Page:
I am about to be in trouble.
It all started with this son.
Yes, this one.
And, of course, this one.
This child was never meant to live in a subdivision. Never meant to politely walk the dog down the street, quietly swing in the backyard, and never, ever allow the kickball to be kicked into the neighbor's yard.
No, he was meant to be out on some acreage somewhere, shooting his Airsoft gun, riding a 4-wheeler, climbing trees and biking up mountains.
And I tell him "no" all the time.
But this one time he and his friend asked to go out on the roof and up the roof and just sit there and feel the wind blow in their hair and talk about all the wild and daring adventures they would have if they only just could.
And after holding out for quite a long time, I finally said "yes," out loud to him and then spent a while muttering to myself little things like, "no one will ever know" . . . "it's only just this once" . . . and "if life were fair he would be somewhere rappelling down a mountain anyway."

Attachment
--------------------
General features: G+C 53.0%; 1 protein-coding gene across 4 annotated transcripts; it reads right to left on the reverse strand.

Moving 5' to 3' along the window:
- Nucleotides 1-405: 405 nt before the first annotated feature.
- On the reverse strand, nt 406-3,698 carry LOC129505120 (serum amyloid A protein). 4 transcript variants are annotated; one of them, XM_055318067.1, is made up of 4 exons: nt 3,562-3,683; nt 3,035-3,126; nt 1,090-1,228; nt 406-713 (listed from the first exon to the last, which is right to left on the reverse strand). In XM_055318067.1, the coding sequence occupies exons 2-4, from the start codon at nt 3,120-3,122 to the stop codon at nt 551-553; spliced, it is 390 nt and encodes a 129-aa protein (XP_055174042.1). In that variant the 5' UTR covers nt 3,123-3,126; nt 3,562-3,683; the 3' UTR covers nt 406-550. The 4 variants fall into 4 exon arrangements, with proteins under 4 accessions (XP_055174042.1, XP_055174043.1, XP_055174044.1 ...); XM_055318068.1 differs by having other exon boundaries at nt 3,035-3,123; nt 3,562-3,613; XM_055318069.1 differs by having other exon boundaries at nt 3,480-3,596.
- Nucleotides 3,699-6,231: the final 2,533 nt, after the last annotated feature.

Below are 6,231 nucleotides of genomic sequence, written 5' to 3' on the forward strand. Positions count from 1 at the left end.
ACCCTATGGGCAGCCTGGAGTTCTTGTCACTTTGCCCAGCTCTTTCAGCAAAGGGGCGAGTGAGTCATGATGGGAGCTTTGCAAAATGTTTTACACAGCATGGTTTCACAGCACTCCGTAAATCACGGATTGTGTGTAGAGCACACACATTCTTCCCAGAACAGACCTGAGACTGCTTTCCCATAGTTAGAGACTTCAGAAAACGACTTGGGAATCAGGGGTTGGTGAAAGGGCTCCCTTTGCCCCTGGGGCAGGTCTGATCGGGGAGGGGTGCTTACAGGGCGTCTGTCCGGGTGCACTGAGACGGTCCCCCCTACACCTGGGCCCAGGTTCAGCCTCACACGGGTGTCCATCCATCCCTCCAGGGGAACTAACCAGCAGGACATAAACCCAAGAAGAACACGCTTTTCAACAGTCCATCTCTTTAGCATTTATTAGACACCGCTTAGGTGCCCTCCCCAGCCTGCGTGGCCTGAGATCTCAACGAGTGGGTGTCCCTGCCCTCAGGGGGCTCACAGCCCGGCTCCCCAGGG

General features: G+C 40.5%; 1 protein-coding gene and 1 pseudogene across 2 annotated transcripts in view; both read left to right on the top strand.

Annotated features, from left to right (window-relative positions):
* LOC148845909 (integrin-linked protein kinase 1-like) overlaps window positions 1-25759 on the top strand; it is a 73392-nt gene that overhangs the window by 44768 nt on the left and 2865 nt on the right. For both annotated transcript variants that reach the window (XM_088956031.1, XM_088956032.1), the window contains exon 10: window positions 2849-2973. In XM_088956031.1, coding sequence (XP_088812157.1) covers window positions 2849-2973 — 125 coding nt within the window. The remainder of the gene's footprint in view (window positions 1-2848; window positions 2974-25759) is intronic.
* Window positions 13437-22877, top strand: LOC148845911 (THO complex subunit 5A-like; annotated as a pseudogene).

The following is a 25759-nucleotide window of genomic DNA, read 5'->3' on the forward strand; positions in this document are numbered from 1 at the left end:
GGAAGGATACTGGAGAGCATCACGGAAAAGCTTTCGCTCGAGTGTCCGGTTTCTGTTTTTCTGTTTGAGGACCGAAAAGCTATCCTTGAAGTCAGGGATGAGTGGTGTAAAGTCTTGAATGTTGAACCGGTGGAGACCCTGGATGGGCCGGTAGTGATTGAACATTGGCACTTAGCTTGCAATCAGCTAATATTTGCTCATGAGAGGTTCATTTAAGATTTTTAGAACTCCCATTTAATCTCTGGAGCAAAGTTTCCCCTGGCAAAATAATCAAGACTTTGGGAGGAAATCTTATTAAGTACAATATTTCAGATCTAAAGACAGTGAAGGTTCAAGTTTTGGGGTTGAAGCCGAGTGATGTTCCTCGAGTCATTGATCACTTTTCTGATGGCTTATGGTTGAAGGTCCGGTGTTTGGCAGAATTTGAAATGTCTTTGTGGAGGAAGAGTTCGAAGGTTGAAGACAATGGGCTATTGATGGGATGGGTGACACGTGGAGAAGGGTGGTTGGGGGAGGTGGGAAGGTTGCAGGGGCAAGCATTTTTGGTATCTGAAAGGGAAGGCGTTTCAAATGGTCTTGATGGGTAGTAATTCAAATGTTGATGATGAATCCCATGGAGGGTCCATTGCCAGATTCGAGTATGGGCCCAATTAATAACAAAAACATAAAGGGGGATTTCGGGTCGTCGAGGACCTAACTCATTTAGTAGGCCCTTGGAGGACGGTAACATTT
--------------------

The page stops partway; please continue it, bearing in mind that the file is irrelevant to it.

I allowed it for one-half hour. I watched to make sure they were calmly sitting. I let them have their adventure.
And then I called them down and thought smugly to myself that indeed I had gotten away with some quite bad mothering.
That was Friday.
And now it's Saturday. And I have just seen my vocal and opinionated Dear Neighbor walking across the front lawn and engaging My Husband in conversation. I see her wildly gesturing toward the peak of the roof. I see her extending her arms and waving them up and down. I see her stamping her foot and resting her hands aggravatedly on her hips. (She's actually a wonderful neighbor to have when there are pot holes to be filled or prowlers spotted or the electricity goes out. Quite wonderful indeed.)
The problem is that My Husband does not exactly see eye-to-eye on Middle Son's need for adventure and challenge. He comes from good, sensible Midwestern stock. Common sense, dependable people that do things like put shoes on when they go outside, push their chairs up to the table when they have completed their meal, and put away tools when they're through using them.
This dear man will not understand me letting Middle Son up on the roof for an adventure.